Posted by: NatureIsAwesome | April 19, 2015 @ 4:33 pm

Spring Mix

Well the spring cycle continues to be working for the birds because we aren’t seeing them :) Some birds are trickling in here and there, but nothing huge.

Unstable conditions persist over the Gulf, as a result we are seeing large thunderstorms making their way towards the coast. This could be making it hard for birds to travel where they want to go, and may put them down along the first stretch of land they find. Currently a strong squall line is moving east of Tallahassee, check out the radar image.

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This system is forecast to continue to move across FL and may affect folks all the way south to Miami or even the FL Keys. Keep an eye out for localized concentration of migrants, these pockets of great birding can be just around the corner. Enjoy another Sunday of birding :)

Frames are every 1/2 hour. Click on the thumbnail to view the full-sized animation.

Base Reflectivity image from Miami, FL Base Velocity image from Miami, FL Base Reflectivity image from Key West, FL Base Velocity image from Key West, FL

Nature is Awesome
Angel & Mariel

Posted by: NatureIsAwesome | April 18, 2015 @ 3:56 pm

Gulf Bound Migration

Looks like another Gulf bound migration for the birds. Winds aloft likely carried birds out over the Gulf of Mexico(GOM), if this is the case, birds have it hard. Storms have been brewing in the GOM and coastal locations along their arrival points, essentially blocking their passage. If migrants did indeed fly last night, they will be looking for a landing spot pronto. Check out these satellite images of the GOM, here you can see stormy weather which is moving W->E along the coast. One image is the visible sat the other is a water vapor sat image.

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This system will continue its move to the east where it becomes a serious threat to birds migrating. If timing works out right, tomorrow may be a really good to go birding. Depends on how long this system takes to clear out. All we can do is wait and see what happens.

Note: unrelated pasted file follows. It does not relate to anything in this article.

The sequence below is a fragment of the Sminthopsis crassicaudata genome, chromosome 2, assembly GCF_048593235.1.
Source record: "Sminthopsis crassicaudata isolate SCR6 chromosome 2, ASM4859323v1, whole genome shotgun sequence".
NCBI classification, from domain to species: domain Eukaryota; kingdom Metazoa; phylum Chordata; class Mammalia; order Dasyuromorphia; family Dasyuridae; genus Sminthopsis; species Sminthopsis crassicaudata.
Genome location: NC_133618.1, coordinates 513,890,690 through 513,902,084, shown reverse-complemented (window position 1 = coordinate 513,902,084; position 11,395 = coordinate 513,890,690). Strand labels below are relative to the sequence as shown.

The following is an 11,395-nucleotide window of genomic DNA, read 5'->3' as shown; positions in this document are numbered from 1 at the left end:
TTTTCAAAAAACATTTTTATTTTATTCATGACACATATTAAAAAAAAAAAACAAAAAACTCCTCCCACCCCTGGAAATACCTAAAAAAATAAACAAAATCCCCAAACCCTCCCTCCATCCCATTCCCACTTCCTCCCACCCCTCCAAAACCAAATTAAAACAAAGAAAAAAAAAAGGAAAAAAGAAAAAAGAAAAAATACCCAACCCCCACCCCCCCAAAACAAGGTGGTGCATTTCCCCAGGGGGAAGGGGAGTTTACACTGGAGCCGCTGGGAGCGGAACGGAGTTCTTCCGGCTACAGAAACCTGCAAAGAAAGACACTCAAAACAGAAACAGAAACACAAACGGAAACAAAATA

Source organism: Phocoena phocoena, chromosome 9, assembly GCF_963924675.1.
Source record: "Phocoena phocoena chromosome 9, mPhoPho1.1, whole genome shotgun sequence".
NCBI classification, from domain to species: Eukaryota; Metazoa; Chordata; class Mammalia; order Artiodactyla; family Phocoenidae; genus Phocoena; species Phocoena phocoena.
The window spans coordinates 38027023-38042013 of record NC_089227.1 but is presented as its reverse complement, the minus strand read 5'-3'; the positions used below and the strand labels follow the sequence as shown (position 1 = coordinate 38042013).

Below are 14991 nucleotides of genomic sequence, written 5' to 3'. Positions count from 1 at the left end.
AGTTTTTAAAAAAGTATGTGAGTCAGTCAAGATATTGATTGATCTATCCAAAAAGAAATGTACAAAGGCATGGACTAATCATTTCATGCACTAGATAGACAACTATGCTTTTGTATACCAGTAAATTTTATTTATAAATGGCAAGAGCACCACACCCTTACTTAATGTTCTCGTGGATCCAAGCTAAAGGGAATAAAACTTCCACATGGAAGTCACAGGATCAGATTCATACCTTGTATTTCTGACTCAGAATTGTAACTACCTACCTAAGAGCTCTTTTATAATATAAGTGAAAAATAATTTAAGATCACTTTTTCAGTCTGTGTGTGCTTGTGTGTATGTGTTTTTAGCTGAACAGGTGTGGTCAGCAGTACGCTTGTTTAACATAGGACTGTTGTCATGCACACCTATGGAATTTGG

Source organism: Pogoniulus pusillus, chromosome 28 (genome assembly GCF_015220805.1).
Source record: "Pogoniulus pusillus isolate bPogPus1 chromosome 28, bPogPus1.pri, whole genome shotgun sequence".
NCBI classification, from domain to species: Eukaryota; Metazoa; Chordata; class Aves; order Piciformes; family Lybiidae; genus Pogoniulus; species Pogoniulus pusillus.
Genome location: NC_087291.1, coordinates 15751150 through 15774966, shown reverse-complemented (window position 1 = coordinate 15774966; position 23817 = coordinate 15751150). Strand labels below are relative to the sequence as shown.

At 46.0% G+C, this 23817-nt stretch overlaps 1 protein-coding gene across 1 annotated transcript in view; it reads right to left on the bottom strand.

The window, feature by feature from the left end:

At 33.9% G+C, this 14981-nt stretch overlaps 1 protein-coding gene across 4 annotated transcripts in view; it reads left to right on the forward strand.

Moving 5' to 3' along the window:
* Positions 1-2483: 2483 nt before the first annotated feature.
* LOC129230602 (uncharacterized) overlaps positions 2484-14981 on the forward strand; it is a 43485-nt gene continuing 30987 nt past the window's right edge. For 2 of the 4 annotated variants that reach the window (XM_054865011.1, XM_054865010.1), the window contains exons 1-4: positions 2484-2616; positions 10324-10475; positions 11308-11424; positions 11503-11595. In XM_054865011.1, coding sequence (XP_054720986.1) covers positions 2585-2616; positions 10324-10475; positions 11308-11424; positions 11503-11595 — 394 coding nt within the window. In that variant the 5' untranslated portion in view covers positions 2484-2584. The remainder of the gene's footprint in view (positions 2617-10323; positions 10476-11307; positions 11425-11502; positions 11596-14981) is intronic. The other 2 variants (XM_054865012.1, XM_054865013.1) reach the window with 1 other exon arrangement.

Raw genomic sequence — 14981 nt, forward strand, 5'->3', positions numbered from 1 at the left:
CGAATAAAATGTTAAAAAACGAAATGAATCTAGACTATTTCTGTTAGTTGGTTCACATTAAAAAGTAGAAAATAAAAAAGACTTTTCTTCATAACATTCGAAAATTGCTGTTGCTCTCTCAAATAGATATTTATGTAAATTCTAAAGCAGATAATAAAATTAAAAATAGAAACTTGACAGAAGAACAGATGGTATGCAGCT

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Radar loops from last night into midday today were rather slow. Key West radar showed some migration, birds moving SSE->NNW. Miami radar had some more action, but that action flew right over :/ Velocity radar shows us that birds were moving S->N over this radar location. This should have out migrants out north of Lake O’ by morning which bodes well for inland spots in the Central FL. Hope to hear from readers in that area, post your findings :)

Frames are every 1/2 hour. Click on the thumbnail to view the full-sized animation.

Base Reflectivity image from Miami, FL Base Velocity image from Miami, FL Base Reflectivity image from Key West, FL Base Velocity image from Key West, FL

Nature is Awesome
Angel & Mariel

Posted by: NatureIsAwesome | April 17, 2015 @ 8:34 am

Moderate Movement SE–>NW

Migrants continue to have great travel weather. What works for the birds doesn’t necessarily work for the birders. The spring weather pattern in Florida usually keeps southeast winds on tap, just what a migrant coming from the West Indies wants. This weather pattern bodes well for long distance travel assisted by tailwinds and clear skies. As migrants continue to take the SE->NW path they will continue to shoot over the SW portions of the state and out over the Gulf of Mexico, nearly cutting their trip north in half. What that means for the birders is simple, go birding and take what you can get while you wait for better birding conditions. So if you are out birding and have not seen many migrants, this is why! Have patience for the weather pattern is changing up.

A look at the Key West radar paints the picture of a classic spring migratory movement. Birds depart from Cuba and points farther south or east and ride the super highway to the Gulf coast. Birds want to get there quick, and southeast winds are getting them there.

There is a silver lining to the cloud…there seems to be a temporary break in the forcefield, upper level winds are forecast to switch overnight. Looks like winds will be shifting out of the SW and eventually out of the west in the coming day. If birds depart from the Yucatan Pennisula and the West Indies tonight, they should be vectored towards the Sunshine State! These winds may only affect the northern half of the state, but could bring in some birds to Fort DeSoto and other west coast migrant traps. Get out birding tomorrow morning and let us know what you find. We would love to get some reports from our “boots on the ground”, simply leave a comment here or comment on Facebook. Shoot us a tweet with the info if you’re into Twitter…tweet tweet! Enjoy the weekend :)

Frames are every 1/2 hour. Click on the thumbnail to view the full-sized animation.

Base Reflectivity image from Miami, FL Base Velocity image from Miami, FL Base Reflectivity image from Key West, FL Base Velocity image from Key West, FL

Posted by: NatureIsAwesome | April 15, 2015 @ 12:36 pm

Same Ol’ SE Wind Pattern